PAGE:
These articles are published in the Slough Town FC programme. The Rebels play in the Southern Premier - just seven leagues below the Premier League. I’ve been supporting Slough since the beginning of time despite now living in Brighton. After nearly 14 nomadic years we finally have a brand spanking new home in Slough.

Sunday, December 09, 2007

THE PERSONAL TOUCH

Published in the Southern League South and West match v Winchester City Sat 3rd December 2007. We drew 2-2 in front of just 170 people.

So its goodbye to Wilko, a Slough legend who took up the poison chalice of manager last season when most sane people would have run a mile. He played on despite
injuries, but unfortunately his never-say-die attitude didn’t seem to transfer onto the other players. Wilko was always approachable and ready to chat to supporters after the game and to me he was an example of everything that is good about this level of football.

When I start my journey to games early Saturday morning (well you have to get to games early to avoid the rush at the turnstiles) I get on at a small train station just outside Brighton. The friendly guard seems to know everyone, as people stop to chat as they cut through the station. He told me that when he retires, he fears they will close the station and just have the electronic ticketing machines to greet you. Does that matter? While it will be justified in typical economic terms what price losing that personal touch?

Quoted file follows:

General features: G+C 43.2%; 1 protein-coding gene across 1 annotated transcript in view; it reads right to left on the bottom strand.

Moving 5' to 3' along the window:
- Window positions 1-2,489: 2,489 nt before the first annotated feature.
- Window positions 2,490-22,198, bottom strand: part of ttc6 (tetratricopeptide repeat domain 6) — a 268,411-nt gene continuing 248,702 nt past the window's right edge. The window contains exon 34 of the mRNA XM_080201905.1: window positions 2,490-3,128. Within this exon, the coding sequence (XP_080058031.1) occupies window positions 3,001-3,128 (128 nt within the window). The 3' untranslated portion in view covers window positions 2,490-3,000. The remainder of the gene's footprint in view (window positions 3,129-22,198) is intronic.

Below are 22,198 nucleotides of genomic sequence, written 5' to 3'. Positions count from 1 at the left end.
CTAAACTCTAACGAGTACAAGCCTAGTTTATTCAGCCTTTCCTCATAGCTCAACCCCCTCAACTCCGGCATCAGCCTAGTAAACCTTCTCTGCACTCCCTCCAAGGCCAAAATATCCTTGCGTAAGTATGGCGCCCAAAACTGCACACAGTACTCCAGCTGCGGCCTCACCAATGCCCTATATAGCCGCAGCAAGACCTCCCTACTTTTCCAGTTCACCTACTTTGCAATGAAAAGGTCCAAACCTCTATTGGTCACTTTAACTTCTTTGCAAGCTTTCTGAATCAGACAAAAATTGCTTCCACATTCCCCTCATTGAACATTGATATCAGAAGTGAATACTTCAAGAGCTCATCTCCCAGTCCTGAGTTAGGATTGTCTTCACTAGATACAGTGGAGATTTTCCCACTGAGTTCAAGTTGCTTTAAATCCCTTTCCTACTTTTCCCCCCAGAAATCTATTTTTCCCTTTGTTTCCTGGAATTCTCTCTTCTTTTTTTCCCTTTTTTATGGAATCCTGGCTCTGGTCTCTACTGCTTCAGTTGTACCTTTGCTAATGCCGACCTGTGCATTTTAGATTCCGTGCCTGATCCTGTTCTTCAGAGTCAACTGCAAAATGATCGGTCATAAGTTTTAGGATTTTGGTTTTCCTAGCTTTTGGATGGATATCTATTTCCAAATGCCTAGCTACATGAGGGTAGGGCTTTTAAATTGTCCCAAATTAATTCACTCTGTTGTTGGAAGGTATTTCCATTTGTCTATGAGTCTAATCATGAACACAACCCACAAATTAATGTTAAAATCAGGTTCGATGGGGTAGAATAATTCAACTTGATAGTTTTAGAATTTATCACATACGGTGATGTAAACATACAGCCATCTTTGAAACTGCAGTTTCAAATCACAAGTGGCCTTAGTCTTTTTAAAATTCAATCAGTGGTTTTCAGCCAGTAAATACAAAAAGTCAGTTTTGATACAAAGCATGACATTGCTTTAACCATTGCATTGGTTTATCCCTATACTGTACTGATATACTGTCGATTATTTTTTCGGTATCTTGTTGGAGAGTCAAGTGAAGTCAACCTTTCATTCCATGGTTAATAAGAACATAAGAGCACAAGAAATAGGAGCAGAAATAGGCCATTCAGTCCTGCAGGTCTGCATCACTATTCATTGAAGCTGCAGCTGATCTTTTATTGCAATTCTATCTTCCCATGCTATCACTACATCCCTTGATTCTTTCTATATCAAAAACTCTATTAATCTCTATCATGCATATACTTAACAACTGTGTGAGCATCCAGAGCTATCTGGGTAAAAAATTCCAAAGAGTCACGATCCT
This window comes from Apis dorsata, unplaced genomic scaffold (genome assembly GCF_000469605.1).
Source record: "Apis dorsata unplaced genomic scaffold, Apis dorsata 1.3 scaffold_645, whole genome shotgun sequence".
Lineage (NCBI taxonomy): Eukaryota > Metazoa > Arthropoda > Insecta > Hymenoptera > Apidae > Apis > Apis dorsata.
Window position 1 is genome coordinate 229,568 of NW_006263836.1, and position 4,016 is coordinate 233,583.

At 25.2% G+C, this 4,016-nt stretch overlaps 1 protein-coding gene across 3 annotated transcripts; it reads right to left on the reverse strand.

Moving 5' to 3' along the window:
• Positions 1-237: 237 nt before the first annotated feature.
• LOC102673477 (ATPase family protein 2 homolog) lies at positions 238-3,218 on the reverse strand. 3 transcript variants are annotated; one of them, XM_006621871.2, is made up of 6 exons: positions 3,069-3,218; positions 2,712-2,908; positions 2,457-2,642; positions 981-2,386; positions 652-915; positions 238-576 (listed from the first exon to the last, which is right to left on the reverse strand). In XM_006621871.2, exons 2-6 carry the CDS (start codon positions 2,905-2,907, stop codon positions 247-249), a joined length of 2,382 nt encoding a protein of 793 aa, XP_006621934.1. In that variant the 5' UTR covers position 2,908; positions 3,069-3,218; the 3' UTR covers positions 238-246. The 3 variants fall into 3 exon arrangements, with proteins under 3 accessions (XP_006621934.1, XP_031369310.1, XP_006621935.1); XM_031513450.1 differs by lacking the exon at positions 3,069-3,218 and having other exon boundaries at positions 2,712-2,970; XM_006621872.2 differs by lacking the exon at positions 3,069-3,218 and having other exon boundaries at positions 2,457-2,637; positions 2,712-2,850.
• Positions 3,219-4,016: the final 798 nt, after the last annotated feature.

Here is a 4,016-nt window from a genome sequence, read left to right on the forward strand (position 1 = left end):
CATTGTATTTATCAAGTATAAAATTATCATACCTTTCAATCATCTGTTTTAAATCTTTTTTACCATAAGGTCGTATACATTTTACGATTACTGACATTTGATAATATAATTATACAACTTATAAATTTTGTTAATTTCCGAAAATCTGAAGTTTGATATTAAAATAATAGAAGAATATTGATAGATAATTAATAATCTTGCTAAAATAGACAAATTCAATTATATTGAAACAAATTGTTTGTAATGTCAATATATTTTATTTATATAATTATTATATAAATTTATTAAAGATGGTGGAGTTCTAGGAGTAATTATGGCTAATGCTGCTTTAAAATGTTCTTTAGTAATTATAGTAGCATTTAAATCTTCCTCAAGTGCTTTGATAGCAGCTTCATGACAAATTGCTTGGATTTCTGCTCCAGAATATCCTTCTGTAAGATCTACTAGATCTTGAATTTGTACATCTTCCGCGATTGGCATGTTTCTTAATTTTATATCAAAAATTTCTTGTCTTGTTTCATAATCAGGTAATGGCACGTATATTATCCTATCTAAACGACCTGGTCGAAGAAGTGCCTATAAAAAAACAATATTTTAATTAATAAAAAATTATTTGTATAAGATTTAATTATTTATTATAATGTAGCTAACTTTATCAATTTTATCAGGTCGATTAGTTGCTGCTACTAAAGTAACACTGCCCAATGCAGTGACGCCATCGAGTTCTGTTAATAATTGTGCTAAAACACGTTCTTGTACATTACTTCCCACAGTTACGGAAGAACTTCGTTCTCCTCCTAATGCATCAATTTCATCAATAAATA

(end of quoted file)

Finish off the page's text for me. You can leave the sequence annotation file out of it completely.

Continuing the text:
CAMRA (Campaign for Real Ale) are sponsoring todays game, and for me, fighting to keep open local pubs isn’t just about saving the local boozer. My dad lives on his own and his local pub is his social. When he fell over and broke his pelvis, it was the local landlord that took him to hospital and rang me up to tell me the news. It was the new manager of the place who popped round the other night to see if he was ok. People in the pub who fixed his broken boiler for free. You can’t put an economic price tag on that.

It’s the same with the local shop. While the big supermarkets suck all the money out of the local economy and the people on the till look like they have had a lobotomy, a proper local shop should be more than someone who just sells you milk and a paper.

With the government hell bent on privatising the post office, local post offices are continually being closed. I had to laugh at one government minister who claimed this is because people weren’t using the service as much; he obviously hadn’t queued up to buy a stamp for a while. Again, in many places, the post office can be the social hub. So is the post office a social service or just another way to look for profits?